Union to oppose National Gallery privatisation plan

Simon Stephens, 08.07.2014
London gallery wants to contract-out visitor services and security
London’s National Gallery is facing union opposition to its plan to privatise its security and visitor services.

The National Gallery revealed last week that it wanted to find a company to manage security, visitor services and visitor engagement (about 400 people are employed in these areas). The gallery said it wants more “more flexibility to meet the changing expectations of our visitors in an environment where our income is decreasing”.

But the PCS union, which represents about 180 National Gallery staff, said it will mount a "vigorous and visible campaign" against plans to privatise all visitor services at one of the UK's most important cultural attractions.

PCS said a recent privatisation at the Imperial War Museums (IWM) is “leading to a knowledge drain as experienced staff leave, and an increased use of zero-hours contracts and more unstable working”.

A National Gallery statement said: “In the event that the National Gallery does sign a contract with a supplier, TUPE [Transfer of Undertakings, Protection of Employment] will apply in order to protect the terms, conditions and interests of any staff who transfer to the new supplier. This is a transfer process and there will be no redundancies as a result of this undertaking.”

PCS represents staff, many of them working in visitor services, at a number of UK museums, including the British Museum, IWM, National Gallery, Tate, National Museums Liverpool, National Galleries of Scotland and National Museums Scotland.

The National Gallery announcement comes before a walkout by up to a million public sector workers, including members of PCS, planned for 10 July.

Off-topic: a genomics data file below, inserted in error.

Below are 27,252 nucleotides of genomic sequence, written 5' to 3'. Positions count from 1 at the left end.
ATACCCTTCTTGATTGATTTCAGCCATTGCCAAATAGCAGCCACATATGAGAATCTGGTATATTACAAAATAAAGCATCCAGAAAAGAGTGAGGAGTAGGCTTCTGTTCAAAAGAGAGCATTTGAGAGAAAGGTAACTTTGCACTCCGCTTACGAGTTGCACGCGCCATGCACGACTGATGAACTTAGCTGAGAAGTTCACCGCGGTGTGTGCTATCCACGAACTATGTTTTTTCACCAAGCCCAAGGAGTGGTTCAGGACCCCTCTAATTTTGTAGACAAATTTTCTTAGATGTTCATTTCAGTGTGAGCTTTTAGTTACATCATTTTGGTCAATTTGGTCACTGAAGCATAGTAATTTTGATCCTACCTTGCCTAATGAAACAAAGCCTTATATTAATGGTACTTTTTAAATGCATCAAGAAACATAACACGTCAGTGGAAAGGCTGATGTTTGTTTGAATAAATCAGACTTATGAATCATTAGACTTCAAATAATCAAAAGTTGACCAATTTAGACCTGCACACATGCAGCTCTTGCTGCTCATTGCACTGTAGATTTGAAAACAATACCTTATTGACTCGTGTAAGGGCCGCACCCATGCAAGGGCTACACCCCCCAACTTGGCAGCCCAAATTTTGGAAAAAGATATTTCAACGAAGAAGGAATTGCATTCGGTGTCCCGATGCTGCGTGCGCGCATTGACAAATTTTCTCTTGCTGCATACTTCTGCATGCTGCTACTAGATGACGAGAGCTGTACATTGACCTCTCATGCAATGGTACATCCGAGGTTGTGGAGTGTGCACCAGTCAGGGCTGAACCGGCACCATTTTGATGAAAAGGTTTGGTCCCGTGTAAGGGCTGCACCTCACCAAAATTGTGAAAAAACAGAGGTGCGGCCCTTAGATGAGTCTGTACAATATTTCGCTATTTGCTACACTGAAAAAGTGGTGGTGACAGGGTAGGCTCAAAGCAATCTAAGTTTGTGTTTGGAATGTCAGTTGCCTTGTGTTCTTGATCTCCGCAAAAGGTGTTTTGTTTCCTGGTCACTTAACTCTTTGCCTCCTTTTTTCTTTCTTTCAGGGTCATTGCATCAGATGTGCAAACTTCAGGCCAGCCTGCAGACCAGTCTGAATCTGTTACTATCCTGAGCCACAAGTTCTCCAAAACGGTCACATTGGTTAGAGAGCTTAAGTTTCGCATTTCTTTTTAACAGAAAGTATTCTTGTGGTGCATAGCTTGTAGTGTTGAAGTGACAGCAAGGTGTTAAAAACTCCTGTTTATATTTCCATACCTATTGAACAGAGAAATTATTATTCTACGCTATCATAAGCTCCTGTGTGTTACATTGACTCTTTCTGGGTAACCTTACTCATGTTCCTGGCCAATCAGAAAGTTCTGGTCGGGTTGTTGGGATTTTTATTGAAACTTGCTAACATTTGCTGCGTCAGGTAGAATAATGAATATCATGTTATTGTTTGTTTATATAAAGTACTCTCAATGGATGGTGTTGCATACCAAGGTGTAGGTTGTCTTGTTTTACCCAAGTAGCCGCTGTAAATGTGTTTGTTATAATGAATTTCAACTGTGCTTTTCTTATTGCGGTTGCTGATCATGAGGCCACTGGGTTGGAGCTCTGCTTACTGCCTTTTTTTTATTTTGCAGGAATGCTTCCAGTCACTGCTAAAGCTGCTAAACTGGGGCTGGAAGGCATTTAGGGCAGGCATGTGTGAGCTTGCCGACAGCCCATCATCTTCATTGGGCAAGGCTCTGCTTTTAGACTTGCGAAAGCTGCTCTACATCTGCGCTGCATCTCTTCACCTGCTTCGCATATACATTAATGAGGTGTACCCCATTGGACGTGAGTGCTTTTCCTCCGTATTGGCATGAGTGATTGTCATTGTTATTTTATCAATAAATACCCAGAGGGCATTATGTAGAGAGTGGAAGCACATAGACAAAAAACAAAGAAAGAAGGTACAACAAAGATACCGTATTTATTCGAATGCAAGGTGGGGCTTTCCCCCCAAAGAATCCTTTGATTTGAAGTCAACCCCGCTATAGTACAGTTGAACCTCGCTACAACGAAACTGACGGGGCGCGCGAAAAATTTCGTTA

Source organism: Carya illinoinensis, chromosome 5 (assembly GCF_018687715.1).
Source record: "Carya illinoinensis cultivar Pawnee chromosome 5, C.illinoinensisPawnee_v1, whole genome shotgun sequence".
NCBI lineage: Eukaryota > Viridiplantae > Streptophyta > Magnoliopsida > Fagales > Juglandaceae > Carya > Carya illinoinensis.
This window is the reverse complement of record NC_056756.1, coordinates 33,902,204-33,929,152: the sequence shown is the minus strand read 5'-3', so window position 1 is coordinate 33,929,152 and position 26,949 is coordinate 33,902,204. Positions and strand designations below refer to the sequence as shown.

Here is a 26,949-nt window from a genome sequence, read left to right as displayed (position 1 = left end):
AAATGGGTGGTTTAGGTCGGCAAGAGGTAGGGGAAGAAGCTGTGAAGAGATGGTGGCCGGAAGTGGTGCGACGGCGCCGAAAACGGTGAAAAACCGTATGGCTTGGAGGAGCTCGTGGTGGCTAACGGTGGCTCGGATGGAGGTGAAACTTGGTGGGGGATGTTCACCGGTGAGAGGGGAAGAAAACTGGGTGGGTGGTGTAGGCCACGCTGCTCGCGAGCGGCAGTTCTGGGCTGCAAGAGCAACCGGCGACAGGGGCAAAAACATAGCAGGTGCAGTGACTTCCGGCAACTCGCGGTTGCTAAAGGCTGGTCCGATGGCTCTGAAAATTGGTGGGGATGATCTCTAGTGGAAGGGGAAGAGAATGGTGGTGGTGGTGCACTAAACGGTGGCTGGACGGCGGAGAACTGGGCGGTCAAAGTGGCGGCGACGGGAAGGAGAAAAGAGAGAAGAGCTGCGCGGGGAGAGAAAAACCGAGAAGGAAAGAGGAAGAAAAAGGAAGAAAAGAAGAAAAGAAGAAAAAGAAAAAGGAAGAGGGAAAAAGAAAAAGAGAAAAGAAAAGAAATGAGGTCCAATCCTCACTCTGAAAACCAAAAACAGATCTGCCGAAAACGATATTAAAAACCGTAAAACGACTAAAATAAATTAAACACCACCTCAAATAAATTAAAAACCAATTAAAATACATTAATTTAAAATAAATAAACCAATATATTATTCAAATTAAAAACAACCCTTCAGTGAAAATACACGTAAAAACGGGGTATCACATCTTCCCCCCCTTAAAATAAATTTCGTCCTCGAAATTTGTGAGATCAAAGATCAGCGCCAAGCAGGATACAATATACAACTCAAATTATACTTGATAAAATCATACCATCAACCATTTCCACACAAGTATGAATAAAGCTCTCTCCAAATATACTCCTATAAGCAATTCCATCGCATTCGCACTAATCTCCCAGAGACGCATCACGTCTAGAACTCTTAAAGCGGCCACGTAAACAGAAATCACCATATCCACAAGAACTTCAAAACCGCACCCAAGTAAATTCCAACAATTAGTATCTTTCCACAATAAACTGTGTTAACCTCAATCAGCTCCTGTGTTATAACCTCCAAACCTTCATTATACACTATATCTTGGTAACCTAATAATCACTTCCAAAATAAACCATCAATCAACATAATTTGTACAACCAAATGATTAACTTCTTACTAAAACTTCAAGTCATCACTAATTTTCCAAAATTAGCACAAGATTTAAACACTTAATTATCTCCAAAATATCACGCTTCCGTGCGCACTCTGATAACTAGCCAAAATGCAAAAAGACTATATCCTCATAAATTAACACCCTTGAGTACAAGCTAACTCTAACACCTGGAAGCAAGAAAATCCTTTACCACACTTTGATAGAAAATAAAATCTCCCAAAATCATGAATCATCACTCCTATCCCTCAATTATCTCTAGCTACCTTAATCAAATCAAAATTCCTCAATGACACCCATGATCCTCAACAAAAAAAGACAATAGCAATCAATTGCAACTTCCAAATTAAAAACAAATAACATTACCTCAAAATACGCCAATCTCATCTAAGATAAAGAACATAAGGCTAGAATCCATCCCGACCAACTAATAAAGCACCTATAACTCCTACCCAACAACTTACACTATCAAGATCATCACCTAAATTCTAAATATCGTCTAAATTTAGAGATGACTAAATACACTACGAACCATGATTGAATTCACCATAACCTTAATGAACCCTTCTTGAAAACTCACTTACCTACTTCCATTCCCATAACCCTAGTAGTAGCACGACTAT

The National Gallery announced last month that its director, Nicholas Penny, is to retire in 2015.


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12.07.2014, 11:55
Join the Campaign to defend our museums and galleries and say no to privatisation at the National Gallery

Sign the petition:

We call for
: • The National Gallery to remain a public service and the privatisation to be halted.
• The Culture, Media and Sport Select Committee to review the running of the Gallery.

Why is this important?

The National Gallery has decided to privatise up to 400 of its 600 staff including those who look after security of the paintings, deal with the public and requests for information about the collection, complaints, school bookings and more.

This came just a week after Director Nicholas Penny announced his resignation. Ten senior managers at the Gallery have left, been made redundant or dismissed in the last two years. A temporary “Security Consultant” responsible for the privatisation used to work for G4S, the private security firm. Only last November the Gallery Executive endorsed the view that privatisation could not guarantee quality of service and would not save money. Now they and the Board of Trustees have announced privatisation is the only option. This petition is initiated by the PCS union (Culture Sector) and so far supported officially by the Peoples' Assembly, the Musicians' Union, Lost Arts, BECTU and SERTUC
12.07.2014, 11:10
What are the changing expectations of visitors to the National Gallery? Do they just want visitor services to operate like security staff and not say anything apart from giving directions to toilets and the exit or do they want security staff to become more like the position of Visitor services staff who are meant to be knowledgeable and passionate?